Women always have and still do, make less than their male counterparts; it is a well-known fact that can be backed up by numbers. In fact, women don’t have a higher average salary than men in any state in the U.S. As Women's History Month wraps up, let's take a look at how far we have left to go when it comes to achieving equal pay, especially here in Idaho.

Based on percentage differences Idaho is ranked 45th, according to research gathered by business.org. Women in Idaho make 25% less than men do. The average woman's salary is $36,761 compared to a man's average salary of $48,861. According to the stop-pay methodology used in this research (based on the day of the year women start working for free based on the gender pay gap in each state), women in Idaho effectively stop getting paid on October 1st. Three months of basically unpaid labor?! Now I feel depressed.

Other findings reveal that our neighbors in Wyoming have the largest gender pay gap with women earning 35% less than men overall. Women in Wyoming effectively stop getting paid August 26th! Nationally, women make 18% less in their yearly earnings than men.

Reasons for a gender pay gap varies from state to state. Bussiness.org reports that some of the reasons could include

  • unequal hiring practices and unequal corporate promotion
  • a cultural emphasize on traditional family work structures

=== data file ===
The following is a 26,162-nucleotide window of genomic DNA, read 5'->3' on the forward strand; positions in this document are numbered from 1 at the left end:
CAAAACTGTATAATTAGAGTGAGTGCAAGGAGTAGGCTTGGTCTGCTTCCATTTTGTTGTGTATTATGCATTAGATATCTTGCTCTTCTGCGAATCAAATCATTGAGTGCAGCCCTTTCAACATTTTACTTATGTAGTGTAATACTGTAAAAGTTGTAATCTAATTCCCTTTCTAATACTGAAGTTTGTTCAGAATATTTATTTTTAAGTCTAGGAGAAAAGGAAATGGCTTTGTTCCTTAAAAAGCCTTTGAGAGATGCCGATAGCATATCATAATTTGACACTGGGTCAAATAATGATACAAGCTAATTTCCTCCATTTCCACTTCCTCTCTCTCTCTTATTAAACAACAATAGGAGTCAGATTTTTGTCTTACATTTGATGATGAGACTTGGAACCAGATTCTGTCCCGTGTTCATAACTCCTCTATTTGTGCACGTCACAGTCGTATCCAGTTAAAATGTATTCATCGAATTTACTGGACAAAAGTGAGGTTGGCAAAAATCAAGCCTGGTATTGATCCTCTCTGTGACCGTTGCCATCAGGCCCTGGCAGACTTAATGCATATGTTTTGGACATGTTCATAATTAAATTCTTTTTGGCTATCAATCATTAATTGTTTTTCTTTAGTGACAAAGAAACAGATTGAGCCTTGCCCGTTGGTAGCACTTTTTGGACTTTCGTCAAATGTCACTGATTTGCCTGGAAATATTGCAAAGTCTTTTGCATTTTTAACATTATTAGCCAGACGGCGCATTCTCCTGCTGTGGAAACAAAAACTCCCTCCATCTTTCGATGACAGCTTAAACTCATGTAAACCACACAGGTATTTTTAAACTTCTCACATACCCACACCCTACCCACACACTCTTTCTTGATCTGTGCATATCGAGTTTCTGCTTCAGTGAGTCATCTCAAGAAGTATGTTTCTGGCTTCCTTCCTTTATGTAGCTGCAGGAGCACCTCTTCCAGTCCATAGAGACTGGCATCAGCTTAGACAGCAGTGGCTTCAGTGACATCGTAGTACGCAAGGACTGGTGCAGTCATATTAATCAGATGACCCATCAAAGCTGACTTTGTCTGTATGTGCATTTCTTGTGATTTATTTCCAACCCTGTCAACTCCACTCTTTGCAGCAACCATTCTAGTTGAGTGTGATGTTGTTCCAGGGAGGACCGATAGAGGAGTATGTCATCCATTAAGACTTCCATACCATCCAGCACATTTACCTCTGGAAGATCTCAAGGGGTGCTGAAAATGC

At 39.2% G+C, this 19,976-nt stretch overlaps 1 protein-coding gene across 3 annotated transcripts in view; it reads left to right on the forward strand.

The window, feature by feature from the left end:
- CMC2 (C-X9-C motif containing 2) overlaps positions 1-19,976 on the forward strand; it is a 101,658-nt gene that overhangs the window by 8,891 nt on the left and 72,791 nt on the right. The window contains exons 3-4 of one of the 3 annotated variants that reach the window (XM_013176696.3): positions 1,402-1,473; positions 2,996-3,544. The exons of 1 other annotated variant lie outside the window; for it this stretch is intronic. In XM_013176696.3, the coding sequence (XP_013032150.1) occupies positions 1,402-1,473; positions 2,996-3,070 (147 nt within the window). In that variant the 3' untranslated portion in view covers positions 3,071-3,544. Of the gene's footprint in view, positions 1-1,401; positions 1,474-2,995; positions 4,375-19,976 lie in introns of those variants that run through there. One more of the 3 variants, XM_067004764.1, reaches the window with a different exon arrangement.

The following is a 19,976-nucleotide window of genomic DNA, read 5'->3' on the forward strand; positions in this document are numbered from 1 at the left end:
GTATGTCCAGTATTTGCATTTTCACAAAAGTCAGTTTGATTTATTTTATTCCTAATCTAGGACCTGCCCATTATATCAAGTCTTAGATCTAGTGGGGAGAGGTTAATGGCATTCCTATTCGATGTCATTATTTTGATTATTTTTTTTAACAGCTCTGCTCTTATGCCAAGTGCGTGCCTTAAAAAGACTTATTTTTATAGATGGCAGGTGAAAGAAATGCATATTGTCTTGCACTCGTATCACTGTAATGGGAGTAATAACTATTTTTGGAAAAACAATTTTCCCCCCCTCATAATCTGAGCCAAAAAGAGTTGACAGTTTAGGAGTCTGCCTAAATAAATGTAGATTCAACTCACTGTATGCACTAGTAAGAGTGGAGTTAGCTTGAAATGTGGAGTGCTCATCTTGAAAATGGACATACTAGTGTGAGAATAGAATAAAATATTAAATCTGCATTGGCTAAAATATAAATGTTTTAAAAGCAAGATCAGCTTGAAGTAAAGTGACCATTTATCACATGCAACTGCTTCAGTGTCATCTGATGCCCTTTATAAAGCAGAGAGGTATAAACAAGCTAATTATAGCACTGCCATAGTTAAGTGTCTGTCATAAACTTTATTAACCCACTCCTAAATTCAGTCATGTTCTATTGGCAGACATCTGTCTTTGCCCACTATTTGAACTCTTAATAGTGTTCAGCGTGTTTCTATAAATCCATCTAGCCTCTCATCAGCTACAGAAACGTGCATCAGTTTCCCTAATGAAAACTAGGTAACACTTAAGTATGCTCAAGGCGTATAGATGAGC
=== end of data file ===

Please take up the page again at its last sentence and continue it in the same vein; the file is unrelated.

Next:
• the number of women-owned businesses
  • the lack of local legislation that protects women from discriminatory corporate practices

We surely have come a long way in the past 100 years but in the past 10 years, research shows that progress has slowed way down. Like most things change starts at a local level. Change relies on individuals within our own community to do their part in first acknowledging these inequalities, and then taking action and committing to do different and do better.

LOOK: Milestones in women's history from the year you were born

Women have left marks on everything from entertainment and music to space exploration, athletics, and technology. Each passing year and new milestone makes it clear both how recent this history-making is in relation to the rest of the country, as well as how far we still need to go. The resulting timeline shows that women are constantly making history worthy of best-selling biographies and classroom textbooks; someone just needs to write about them.

Scroll through to find out when women in the U.S. and around the world won rights, the names of women who shattered the glass ceiling, and which country's women banded together to end a civil war.

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